The Renaissance artist Tiziano Vecelli is one of the most outstanding artistic figures of all time and without a doubt, the best representative that the Venetian pictorial school could have had. Titian had a very long life (he was born in 1477 or 1490 and died in 1576) as well as a long artistic career thanks to which he bequeathed us a good number of works, all of them of excellent artistic quality. But if we had to highlight a specific theme within his production, it would undoubtedly be the representation of the female figureTitian's women are fleshy, voluptuous women, whose whitish incarnation draws the viewer's attention.
On this occasion, we will focus on a seemingly simple but extraordinarily beautiful canvas. It is an oil on canvas in a vertical format that measures about eighty centimeters in height and almost sixty-five in width. The work is exhibited in the Uffizi Gallery and it seems that it would date from the beginning of the 16th century, specifically from the year 1515; around this time the artist made some of the most outstanding portraits of him and also a series of canvases with female protagonists, among which the canvas of Flora stands out.
In reality, we cannot guarantee that it is a representation of the goddess of the first, or perhaps it is, but the canvas has a meaning that goes even further. In the foreground and cropped against a backgrounddark and neutral appears a very beautiful young woman dressed in a white camisole and crimson tunic. Her hair appears coarse and wavy and in her right hand she holds a bouquet of flowers.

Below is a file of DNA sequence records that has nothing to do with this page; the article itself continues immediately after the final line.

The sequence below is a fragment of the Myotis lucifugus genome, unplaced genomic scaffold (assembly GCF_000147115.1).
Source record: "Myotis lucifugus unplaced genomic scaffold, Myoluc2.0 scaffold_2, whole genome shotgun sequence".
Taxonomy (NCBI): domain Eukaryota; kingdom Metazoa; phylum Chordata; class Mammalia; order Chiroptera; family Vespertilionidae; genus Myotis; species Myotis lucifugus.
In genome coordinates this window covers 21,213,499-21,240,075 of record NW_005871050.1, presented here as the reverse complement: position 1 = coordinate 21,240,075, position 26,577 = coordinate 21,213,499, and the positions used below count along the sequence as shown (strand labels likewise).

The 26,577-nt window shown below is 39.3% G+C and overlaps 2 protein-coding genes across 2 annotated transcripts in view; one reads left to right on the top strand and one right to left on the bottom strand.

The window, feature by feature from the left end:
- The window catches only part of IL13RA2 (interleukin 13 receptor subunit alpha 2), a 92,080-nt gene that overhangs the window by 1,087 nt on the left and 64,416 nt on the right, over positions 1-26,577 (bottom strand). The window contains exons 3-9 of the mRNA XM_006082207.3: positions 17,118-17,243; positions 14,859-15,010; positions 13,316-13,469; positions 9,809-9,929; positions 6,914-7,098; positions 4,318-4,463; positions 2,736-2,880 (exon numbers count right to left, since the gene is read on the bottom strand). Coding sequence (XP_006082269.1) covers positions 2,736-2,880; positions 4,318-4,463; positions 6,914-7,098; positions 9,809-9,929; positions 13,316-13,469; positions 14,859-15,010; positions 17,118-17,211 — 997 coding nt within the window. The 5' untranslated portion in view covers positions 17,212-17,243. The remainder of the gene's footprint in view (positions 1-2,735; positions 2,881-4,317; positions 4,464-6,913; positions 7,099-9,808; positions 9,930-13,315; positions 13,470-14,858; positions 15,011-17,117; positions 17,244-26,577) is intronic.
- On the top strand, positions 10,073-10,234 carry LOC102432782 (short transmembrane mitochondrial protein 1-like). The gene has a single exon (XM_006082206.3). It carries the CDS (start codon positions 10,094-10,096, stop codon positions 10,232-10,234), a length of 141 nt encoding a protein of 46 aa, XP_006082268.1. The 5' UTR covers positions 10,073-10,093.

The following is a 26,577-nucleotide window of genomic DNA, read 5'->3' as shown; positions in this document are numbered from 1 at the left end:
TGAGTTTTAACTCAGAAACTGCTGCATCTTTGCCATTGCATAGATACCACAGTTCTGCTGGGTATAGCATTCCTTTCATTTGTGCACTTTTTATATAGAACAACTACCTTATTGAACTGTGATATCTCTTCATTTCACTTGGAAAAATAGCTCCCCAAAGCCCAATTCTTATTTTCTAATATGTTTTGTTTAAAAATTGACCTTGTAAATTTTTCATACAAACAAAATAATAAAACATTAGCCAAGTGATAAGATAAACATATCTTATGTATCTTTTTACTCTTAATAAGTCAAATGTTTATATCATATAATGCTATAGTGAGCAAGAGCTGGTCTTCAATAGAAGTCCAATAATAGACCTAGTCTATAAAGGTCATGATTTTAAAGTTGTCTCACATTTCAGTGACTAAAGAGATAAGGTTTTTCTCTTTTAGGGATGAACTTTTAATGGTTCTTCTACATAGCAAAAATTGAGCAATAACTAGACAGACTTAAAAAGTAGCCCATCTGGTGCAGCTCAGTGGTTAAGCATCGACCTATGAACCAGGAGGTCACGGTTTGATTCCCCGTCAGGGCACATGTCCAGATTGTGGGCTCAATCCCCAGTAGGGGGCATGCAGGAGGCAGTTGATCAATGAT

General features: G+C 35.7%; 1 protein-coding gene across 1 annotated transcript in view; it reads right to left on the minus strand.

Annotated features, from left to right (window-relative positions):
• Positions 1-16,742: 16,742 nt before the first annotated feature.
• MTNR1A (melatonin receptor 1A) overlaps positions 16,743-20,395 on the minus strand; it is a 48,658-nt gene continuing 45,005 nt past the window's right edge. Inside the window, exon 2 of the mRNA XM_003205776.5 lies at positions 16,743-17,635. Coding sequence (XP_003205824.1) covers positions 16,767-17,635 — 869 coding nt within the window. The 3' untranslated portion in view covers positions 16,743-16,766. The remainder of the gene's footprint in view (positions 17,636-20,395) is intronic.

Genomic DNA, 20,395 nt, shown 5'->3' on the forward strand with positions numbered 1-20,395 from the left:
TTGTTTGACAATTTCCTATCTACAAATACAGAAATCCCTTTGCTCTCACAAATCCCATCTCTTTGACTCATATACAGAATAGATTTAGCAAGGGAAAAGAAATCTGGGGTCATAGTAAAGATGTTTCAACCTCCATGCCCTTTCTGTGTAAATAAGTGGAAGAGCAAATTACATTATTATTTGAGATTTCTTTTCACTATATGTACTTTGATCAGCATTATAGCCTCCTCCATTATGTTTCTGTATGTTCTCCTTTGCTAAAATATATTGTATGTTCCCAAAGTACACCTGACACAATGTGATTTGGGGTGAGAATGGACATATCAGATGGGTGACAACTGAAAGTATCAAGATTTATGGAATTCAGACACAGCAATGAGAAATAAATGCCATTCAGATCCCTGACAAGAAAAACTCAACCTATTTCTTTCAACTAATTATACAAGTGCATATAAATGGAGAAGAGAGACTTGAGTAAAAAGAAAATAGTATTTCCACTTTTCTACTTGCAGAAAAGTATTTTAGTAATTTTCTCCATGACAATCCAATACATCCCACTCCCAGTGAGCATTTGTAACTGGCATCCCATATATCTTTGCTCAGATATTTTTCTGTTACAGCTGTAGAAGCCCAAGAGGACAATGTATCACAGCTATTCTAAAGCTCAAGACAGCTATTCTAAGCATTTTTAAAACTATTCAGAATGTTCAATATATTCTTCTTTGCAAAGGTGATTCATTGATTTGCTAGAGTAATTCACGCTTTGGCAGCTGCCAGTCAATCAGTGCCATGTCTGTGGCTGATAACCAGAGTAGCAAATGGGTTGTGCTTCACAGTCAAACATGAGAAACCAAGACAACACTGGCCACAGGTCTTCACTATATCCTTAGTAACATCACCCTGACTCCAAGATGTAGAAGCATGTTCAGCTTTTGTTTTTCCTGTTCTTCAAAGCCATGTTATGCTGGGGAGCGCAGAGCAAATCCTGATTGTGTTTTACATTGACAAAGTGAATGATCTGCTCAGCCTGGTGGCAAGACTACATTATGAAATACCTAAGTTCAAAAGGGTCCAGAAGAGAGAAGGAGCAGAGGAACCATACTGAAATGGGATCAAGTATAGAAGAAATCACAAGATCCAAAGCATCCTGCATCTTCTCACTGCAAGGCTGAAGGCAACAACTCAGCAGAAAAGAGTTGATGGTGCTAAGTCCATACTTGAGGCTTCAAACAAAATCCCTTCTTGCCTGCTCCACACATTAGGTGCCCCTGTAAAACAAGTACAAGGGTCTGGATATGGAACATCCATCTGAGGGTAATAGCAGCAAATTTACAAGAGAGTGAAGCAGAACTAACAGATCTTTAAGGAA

It is precisely the ring that he wears on the ring finger of that hand -just as it appears on one of his most iconic pieces, the Venus of Urbino- what has made historians consider the possibility that it was a representation of the married woman, perhaps this would also explain why the camisole slides down one of her shoulders, practically showing us her chest while the other remains hidden, thus alluding to the two virtues of the married woman, voluptuousness and chastity. Other authors raise the possibility that she is a prostitute of the time who shows her charms to attract customers.
In the mid-seventeenth century the artist Pieter de Jode made a series of engravings inspired by Titian's canvas and whose title was Flora, hence the canvas was taken as a representation of the goddess.